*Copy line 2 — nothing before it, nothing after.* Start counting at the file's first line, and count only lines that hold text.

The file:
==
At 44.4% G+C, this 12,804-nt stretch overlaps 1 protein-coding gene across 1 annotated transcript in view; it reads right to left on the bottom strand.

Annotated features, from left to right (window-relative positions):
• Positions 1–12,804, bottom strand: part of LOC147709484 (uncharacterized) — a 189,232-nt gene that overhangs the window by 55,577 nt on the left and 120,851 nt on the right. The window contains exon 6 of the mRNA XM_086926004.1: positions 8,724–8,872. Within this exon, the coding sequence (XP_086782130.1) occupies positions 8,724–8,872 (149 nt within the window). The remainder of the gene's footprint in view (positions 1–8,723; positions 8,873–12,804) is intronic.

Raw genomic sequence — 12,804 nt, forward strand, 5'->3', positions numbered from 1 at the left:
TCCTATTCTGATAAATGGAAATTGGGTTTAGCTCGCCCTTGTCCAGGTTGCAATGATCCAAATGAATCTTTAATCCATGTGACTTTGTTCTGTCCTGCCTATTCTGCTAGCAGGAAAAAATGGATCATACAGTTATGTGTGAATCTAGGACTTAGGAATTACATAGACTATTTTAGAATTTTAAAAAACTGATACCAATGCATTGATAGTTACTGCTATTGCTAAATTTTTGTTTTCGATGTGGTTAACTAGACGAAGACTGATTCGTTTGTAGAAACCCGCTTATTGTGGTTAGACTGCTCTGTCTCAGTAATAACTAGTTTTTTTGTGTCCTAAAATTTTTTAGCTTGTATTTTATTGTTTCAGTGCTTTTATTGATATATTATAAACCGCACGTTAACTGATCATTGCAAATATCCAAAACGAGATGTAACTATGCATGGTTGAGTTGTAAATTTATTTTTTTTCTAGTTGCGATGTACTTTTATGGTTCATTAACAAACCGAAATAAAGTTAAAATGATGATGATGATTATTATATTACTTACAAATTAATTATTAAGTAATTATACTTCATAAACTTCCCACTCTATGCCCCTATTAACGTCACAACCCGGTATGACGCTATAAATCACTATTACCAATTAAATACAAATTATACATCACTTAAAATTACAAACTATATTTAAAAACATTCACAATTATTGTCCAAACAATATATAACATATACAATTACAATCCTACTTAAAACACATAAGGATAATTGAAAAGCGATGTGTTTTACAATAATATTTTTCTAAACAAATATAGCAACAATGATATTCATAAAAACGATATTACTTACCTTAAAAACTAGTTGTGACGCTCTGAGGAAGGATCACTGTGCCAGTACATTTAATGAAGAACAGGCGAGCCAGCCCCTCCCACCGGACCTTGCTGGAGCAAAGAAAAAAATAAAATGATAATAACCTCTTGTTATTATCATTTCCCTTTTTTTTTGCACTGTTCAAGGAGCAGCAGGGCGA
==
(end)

Annotated features, from left to right (window-relative positions):